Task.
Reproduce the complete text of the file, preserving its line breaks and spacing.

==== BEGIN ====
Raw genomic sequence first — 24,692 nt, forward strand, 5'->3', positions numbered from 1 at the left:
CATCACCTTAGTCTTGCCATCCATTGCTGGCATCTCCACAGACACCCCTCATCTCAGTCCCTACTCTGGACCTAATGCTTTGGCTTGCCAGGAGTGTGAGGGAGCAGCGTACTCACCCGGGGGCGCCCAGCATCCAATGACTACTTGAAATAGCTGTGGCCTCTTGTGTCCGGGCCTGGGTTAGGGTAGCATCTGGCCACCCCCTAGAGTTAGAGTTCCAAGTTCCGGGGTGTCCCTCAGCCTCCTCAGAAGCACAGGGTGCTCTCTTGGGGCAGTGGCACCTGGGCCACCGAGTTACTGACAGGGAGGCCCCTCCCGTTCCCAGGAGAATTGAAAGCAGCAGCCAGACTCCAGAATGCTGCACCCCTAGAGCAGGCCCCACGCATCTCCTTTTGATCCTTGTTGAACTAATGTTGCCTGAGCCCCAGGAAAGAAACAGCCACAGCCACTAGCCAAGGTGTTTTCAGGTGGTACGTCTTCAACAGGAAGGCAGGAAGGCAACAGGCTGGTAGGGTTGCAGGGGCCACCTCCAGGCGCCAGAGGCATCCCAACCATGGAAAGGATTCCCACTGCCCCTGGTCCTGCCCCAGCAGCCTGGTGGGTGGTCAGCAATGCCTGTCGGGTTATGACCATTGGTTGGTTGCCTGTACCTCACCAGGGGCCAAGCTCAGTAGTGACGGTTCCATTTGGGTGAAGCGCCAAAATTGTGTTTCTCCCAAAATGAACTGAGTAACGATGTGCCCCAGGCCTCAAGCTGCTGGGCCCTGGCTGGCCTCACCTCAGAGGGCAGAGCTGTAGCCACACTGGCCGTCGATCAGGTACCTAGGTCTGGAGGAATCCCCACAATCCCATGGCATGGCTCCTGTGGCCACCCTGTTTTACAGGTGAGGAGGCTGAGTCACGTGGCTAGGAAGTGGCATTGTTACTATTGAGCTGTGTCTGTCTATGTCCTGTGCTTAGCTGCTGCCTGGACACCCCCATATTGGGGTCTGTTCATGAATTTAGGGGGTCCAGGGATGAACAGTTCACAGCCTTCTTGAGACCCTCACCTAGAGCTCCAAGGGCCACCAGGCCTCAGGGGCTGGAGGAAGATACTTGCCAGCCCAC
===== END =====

Raw genomic sequence first — 24,692 nt, forward strand, 5'->3', positions numbered from 1 at the left:
CATCACCTTAGTCTTGCCATCCATTGCTGGCATCTCCACAGACACCCCTCATCTCAGTCCCTACTCTGGACCTAATGCTTTGGCTTGCCAGGAGTGTGAGGGAGCAGCGTACTCACCCGGGGGCGCCCAGCATCCAATGACTACTTGAAATAGCTGTGGCCTCTTGTGTCCGGGCCTGGGTTAGGGTAGCATCTGGCCACCCCCTAGAGTTAGAGTTCCAAGTTCCGGGGTGTCCCTCAGCCTCCTCAGAAGCACAGGGTGCTCTCTTGGGGCAGTGGCACCTGGGCCACCGAGTTACTGACAGGGAGGCCCCTCCCGTTCCCAGGAGAATTGAAAGCAGCAGCCAGACTCCAGAATGCTGCACCCCTAGAGCAGGCCCCACGCATCTCCTTTTGATCCTTGTTGAACTAATGTTGCCTGAGCCCCAGGAAAGAAACAGCCACAGCCACTAGCCAAGGTGTTTTCAGGTGGTACGTCTTCAACAGGAAGGCAGGAAGGCAACAGGCTGGTAGGGTTGCAGGGGCCACCTCCAGGCGCCAGAGGCATCCCAACCATGGAAAGGATTCCCACTGCCCCTGGTCCTGCCCCAGCAGCCTGGTGGGTGGTCAGCAATGCCTGTCGGGTTATGACCATTGGTTGGTTGCCTGTACCTCACCAGGGGCCAAGCTCAGTAGTGACGGTTCCATTTGGGTGAAGCGCCAAAATTGTGTTTCTCCCAAAATGAACTGAGTAACGATGTGCCCCAGGCCTCAAGCTGCTGGGCCCTGGCTGGCCTCACCTCAGAGGGCAGAGCTGTAGCCACACTGGCCGTCGATCAGGTACCTAGGTCTGGAGGAATCCCCACAATCCCATGGCATGGCTCCTGTGGCCACCCTGTTTTACAGGTGAGGAGGCTGAGTCACGTGGCTAGGAAGTGGCATTGTTACTATTGAGCTGTGTCTGTCTATGTCCTGTGCTTAGCTGCTGCCTGGACACCCCCATATTGGGGTCTGTTCATGAATTTAGGGGGTCCAGGGATGAACAGTTCACAGCCTTCTTGAGACCCTCACCTAGAGCTCCAAGGGCCACCAGGCCTCAGGGGCTGGAGGAAGATACTTGCCAGCCCAC